Why I Care About Special Education in Delaware

I wish I could answer that question with an easy simple sentence, but I can’t.  Before my son was diagnosed with Tourette’s and all it’s friends, I can honestly say I didn’t give too much thought to special needs children.  It just wasn’t in my limited radar.  They were there, and I would see them sometimes, but it wasn’t a major part of my world.  And then a funny thing happened.  It became my world.  My family became very different then.  Every moment, every action, I saw the label.  I saw my son as different, as “not normal”.  I was in denial for a long time.  Not because of him, but because my mind, my heart, it couldn’t accept what was right before my eyes.

Over time, this changed.  My son’s disabilities were with me every waking moment.  I tried to hide from it, to run away from it, but they were there, saying “Help me Daddy”.  And I’ve tried.  For the longest time I thought if I just treated him like every other normal child, maybe things would change.  But they didn’t.  I had to take a strong look at myself before I could accept him for who he was.  I had to, and still have to, realize that it doesn’t matter what others think.  It doesn’t matter, at all.  Let them judge, let them stare.  It’s reality.

First and foremost, I am a husband and a father.  My family isn’t the perfect Norman Rockwell family that so many dream of.  I know I did for a long time, but it’s just not in the cards.  But what I have is something better.  I have something real.  Something so crazy and imperfect that it makes the most sense in the world.  I get to see something some can never see.  I see human emotion in it’s pure, truest form.  Love, anger, sadness, happiness, jealousy, hope.  It’s all there.   My son has the ability to display all of these.  But it’s more than emotions.  It’s like they are colors.  Beautiful, radiant colors, that shine the brightest in his soul.

Conversations I had with people in the past used to consist of my latest TV show craze, whether it was X-Files, Lost, or Game of Thrones. I would talk about music, some politics, but for the most part I was a very self-centered person. My world was MY world and I felt people were crazy for not liking what I liked. Then a little thing became a big thing, and before I knew it, I was fully immersed in a cause. It didn’t happen overnight. It built up for a long time, and I didn’t even realize it.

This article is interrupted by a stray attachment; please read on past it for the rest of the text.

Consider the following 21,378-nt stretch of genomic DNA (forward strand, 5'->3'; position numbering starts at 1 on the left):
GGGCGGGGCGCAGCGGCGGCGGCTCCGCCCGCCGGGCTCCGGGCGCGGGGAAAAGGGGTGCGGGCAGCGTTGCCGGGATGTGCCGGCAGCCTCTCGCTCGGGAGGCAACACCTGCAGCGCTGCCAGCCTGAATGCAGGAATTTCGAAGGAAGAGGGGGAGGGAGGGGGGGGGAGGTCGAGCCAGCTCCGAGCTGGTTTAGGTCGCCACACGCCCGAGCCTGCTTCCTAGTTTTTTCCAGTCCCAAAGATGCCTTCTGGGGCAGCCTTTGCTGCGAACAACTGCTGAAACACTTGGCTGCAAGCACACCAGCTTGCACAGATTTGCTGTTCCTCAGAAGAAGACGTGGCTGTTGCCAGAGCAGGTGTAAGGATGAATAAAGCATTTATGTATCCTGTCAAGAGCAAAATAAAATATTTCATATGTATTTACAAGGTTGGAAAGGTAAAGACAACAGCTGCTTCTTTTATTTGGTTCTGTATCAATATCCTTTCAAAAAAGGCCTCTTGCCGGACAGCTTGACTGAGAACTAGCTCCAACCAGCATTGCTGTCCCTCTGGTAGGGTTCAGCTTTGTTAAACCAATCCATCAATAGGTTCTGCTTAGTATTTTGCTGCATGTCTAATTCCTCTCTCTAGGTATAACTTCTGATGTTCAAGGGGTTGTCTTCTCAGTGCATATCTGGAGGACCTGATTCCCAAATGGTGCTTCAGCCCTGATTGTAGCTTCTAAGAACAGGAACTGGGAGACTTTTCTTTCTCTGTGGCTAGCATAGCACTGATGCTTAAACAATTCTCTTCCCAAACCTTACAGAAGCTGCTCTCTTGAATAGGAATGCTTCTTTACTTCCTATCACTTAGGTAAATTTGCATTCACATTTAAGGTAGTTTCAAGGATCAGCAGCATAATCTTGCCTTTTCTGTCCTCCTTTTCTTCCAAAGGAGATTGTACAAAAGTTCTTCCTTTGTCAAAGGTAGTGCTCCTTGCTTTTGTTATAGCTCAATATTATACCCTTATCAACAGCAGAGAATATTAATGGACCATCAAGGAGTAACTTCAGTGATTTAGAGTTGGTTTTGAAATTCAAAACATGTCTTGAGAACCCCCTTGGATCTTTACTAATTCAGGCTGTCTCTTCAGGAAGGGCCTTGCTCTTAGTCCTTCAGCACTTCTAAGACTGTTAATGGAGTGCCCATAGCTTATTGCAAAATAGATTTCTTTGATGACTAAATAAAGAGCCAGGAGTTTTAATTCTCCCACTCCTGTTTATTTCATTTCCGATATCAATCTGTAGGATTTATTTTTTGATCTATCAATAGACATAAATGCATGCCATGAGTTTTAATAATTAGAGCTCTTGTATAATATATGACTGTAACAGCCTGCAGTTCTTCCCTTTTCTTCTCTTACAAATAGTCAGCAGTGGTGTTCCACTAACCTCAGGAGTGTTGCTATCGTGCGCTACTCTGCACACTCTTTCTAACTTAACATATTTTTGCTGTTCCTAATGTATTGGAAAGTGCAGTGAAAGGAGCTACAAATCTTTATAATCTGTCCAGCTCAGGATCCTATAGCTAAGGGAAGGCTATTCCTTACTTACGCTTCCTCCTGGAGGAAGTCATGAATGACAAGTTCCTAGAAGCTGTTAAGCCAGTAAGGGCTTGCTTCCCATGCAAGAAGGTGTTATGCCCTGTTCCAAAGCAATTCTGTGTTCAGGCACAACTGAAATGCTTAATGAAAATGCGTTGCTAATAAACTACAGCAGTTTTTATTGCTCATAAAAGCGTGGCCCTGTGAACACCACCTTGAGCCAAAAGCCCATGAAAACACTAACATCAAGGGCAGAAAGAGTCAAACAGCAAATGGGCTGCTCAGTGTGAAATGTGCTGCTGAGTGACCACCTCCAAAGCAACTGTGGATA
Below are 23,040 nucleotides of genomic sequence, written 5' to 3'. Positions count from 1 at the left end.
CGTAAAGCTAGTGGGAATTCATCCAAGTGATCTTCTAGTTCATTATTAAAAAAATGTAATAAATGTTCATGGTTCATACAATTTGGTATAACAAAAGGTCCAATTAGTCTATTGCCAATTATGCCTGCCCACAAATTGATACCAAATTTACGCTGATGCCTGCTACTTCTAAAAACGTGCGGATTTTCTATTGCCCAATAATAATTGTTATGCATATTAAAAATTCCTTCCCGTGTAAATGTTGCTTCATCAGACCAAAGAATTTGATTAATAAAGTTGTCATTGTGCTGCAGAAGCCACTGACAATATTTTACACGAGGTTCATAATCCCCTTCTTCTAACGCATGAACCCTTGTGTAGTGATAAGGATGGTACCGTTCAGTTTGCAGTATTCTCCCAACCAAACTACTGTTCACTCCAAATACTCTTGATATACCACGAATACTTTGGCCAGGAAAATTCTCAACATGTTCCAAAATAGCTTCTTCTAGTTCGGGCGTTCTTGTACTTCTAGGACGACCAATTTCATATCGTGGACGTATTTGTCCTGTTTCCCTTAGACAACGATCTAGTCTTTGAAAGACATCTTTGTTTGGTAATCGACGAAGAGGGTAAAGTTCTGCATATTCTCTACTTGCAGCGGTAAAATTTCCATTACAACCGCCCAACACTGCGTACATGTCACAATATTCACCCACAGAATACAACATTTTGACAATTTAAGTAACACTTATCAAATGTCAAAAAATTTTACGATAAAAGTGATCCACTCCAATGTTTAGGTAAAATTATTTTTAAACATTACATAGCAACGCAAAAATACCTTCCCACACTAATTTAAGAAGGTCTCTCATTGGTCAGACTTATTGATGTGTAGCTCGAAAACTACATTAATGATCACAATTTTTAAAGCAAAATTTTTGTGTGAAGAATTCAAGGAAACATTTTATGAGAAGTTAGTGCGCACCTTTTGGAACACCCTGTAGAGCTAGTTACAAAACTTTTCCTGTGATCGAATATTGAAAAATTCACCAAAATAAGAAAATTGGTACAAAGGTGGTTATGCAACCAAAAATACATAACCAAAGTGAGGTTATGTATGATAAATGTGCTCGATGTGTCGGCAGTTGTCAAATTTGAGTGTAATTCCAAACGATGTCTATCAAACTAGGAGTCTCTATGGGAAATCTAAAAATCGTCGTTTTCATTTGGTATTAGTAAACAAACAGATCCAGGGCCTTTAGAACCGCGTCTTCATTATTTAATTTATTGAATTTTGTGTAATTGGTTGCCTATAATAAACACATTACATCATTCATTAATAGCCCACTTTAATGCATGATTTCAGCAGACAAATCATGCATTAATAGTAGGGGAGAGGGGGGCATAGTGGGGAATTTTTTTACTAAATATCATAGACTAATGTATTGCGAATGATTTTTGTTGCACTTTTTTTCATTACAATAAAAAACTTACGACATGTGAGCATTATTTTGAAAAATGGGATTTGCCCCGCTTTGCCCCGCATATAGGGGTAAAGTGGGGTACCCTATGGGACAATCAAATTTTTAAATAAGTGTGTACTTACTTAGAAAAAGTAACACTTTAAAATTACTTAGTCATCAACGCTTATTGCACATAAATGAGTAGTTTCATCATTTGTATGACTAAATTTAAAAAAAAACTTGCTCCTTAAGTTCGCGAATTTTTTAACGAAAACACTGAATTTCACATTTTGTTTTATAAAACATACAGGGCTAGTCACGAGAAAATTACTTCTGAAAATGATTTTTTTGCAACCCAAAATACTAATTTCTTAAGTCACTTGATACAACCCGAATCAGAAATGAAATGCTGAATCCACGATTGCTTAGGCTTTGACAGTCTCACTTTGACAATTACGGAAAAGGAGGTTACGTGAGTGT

When my son started having numerous problems at his old school, I figured he was just a misfit of sorts and he liked causing trouble. But it continued, and I knew something was off, but I didn’t know what. Eventually, I found out. He had Tourette’s Syndrome. And ADHD. And Sensory Processing Disorder. And OCD. And Anxiety. And Depression. He wasn’t even in double digits yet, and he had all of this to look forward to. I didn’t have the slightest clue how to help him, and I’ll be honest, sometimes I still don’t.

I don’t expect perfection. Let’s get that on the table right now. I accept mistakes, if they are made with the right intentions. But when the “old school” denied my son services that should have been his by federal law, I was pissed off. When I fully realized the scope of it all, I was well beyond pissed off. So I researched everything. Schools. The DOE. The Government. Common Core. Rodel. Smarter Balanced Assessments. The Charter School Network. What I found was a clear path, visible to those who follow the steps.

It’s the oldest game in the world. Survival of the fittest. Cavemen did it, and those in power do it now. They don’t want to relinquish their power and they will hold onto it as long as they can. Those who get in their way are pushed aside. But something new and bizarre is happening in the power landscape. The Power People are getting together and banding together. They are forcing their will on the people through coercion and specific techniques. And it all begins with education.

We think we know what’s going on, but there are depths and levels of which most people don’t have a clue. It’s a game of chess, and their pieces have been placed in a potential checkmate position for a long time.